It would seem though that the men who opposed Jesus would simply have found another excuse. These days the medical society or the pharmacists association might have him charged with practising their craft without a licence.

Yet, that’s not the real point! The irony is obvious to the writer of John’s gospel. This writer intends for his readers to see it as well! The men who opposed Jesus had perfect physical sight but didn’t recognize what was in front of them. They were caught in “old school” thinking. They could see but were blind. The man whose physical sight was a new thing, knew more about Jesus than they did.

They simply could not comprehend Jesus’ powr. To them, a Jewish messiah would have to follow all of the rules they thought were important in the day to day living of their faith. Someone who would dare to work on the Sabbath could not possibly be healing by God’s grace and power. They just could not see it!

As I have already said, herein lies the misunderstanding or the irony of this passage. Some people simply can’t comprehend some things. The powerful people who opposed Jesus were blind to the truth of Jesus identity and message or they refused to see it. Unlike, the man who had BEEN BORN BLIND they could see physically, but didn’t have a clue what they were looking at.

As a Canadian, I find the American debate on publically funded health care, to be missing something. I guess I take it for granted that it should be a shared cost, that health care should not be, as far as is possible, a “for-profit” enterprise. I take it for granted that a childhood illness should not make someone un-employable because they can’t be insured. Or that paying for a operation should not cost a family their life’s savings and that doctors make medical decisions, not insurance companies.

This is similar to the clashes between “old” and “new” thinking where technology is involved. I mentioned a few weeks ago about the seeming impossibility of “cordless” telephones and cell-phones. Some things that used to be standard practise in medicine are now thought to be unnecessary or even dangerous. Farmers used to think that getting fall plowing done before the snow fell to be a good thing; in some areas now it is discouraged because it increases soil erosion and runoff which harms fish.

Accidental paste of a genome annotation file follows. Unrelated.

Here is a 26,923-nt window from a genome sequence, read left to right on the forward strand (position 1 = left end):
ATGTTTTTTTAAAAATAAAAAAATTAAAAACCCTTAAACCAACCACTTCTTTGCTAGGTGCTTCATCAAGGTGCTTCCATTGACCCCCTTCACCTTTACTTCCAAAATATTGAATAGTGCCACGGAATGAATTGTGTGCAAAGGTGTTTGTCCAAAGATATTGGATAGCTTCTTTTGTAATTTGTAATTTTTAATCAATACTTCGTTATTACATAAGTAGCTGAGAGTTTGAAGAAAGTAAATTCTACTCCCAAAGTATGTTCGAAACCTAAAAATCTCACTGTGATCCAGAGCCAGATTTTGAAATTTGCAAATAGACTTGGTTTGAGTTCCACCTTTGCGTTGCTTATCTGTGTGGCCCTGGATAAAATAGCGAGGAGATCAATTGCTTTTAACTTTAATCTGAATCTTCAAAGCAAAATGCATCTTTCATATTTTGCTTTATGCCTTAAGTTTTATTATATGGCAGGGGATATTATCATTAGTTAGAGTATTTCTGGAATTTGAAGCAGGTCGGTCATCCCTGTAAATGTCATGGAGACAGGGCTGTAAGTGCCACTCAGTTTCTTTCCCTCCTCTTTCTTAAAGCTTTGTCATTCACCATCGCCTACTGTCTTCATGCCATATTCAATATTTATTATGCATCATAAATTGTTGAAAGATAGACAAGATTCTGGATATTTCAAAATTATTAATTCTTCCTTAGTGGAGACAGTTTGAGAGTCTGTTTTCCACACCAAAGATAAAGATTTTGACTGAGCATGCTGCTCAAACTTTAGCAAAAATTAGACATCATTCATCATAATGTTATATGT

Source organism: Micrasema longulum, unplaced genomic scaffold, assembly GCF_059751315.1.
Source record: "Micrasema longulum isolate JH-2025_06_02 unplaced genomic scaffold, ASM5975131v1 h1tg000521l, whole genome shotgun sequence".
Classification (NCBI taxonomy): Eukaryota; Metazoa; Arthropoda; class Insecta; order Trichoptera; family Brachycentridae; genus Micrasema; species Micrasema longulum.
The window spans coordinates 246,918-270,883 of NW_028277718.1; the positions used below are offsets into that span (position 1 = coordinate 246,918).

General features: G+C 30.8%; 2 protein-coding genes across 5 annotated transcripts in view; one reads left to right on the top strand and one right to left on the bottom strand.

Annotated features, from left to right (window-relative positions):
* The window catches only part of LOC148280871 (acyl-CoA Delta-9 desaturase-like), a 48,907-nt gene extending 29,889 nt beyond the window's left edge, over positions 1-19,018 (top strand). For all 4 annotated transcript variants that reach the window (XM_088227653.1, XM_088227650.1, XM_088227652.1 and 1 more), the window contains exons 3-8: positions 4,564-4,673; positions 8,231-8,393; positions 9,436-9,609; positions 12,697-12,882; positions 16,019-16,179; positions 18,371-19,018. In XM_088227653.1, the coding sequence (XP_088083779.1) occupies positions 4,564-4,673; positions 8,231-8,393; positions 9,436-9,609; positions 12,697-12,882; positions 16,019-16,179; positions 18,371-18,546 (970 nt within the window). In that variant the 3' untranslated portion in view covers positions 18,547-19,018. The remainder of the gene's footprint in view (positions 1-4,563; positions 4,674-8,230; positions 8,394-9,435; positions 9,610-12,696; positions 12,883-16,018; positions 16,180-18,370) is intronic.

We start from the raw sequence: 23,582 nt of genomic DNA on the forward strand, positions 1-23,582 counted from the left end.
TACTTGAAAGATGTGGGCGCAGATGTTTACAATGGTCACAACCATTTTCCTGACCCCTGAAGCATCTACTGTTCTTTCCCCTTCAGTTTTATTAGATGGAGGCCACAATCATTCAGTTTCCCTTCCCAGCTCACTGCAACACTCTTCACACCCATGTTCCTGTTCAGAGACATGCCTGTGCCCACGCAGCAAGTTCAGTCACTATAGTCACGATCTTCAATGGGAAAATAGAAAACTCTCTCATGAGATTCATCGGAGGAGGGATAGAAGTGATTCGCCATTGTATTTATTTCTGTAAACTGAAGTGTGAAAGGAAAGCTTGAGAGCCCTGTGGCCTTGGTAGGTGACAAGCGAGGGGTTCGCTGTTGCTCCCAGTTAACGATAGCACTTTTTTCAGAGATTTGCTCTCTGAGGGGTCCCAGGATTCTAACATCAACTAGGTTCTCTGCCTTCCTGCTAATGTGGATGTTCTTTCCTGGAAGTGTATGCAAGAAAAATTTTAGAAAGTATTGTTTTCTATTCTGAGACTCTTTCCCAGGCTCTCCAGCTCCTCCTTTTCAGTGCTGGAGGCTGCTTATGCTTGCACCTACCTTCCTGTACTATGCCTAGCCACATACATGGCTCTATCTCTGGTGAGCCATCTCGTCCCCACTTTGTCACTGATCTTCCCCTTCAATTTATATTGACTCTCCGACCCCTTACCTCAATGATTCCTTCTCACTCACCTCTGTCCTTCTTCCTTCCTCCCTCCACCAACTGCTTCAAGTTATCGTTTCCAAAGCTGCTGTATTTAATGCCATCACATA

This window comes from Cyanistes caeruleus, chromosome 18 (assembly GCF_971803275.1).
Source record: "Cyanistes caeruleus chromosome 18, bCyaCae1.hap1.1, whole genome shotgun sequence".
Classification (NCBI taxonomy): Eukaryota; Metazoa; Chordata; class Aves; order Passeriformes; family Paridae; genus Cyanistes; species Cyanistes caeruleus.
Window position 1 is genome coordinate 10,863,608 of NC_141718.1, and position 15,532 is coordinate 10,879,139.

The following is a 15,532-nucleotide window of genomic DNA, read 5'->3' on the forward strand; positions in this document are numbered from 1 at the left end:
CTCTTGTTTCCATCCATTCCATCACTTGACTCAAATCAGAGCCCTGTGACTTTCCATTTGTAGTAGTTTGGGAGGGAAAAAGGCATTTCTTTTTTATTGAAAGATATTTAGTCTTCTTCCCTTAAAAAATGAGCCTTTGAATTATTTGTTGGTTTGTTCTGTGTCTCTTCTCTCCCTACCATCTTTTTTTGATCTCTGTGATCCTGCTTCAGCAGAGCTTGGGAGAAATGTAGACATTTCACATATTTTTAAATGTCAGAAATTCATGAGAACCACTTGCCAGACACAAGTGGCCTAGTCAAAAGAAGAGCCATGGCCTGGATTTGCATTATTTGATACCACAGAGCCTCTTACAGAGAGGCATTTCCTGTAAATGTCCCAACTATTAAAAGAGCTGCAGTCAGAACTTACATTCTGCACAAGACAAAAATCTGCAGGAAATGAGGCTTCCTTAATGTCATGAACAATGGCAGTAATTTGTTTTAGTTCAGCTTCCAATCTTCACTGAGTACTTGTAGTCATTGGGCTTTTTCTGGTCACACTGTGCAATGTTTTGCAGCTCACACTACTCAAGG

How do you teach a child to read? How important is spelling and phonics. I hated phonics and memorizing my multiplication tables but I think both are important. Ask a new teacher and a retired teacher the questions about math and reading and expect to get a lively debate.

In the end, I suppose, it’s the results that count! On the day in question the grumblers were more concerned with the facts that Jesus should not have been healing on the Sabbath and that HE was not supposed to be healing at all - while all the man who had been blind could say with certainty was “I can see.” He could now see physically AND as the story ends, he could see spiritually as well.

As the story began, the disciples’ initial question of Jesus centred around responsibility: whose sin is responsible for this man’s blindness? I think that what Jesus is saying in his answer is that sometimes, an illness, a misfortune, a tragedy just is, and can be an opportunity for the faithful to reach out and show God’s love and power. The poverty of a particular person or family may or may not be abyone’s fault, but our response can be a temporary measure to feed hungry families or give them soap and toothbrushes. It can also be an opportunity to find solutions to the root causes of poverty.

Our lenten journey each year is not just about re-living Jesus’ last days but it is also about dying and being re-born ourselves - it is about receiving a tall glass of cold, fresh water - it is about seeing those things that we always in front of us, but seeing them in a new way. Once we have been re-born, had our thirst quenched and have new sight, we have to live a changed life.

In Lent we are called to come to our own decision about Jesus and his place in our lives and then we must live out of our truth. The truth about Jesus must make a difference to us.

Has your life been changed? If so live in the light of that change.


1995- 2017 The Rev. Beth W. Johnston.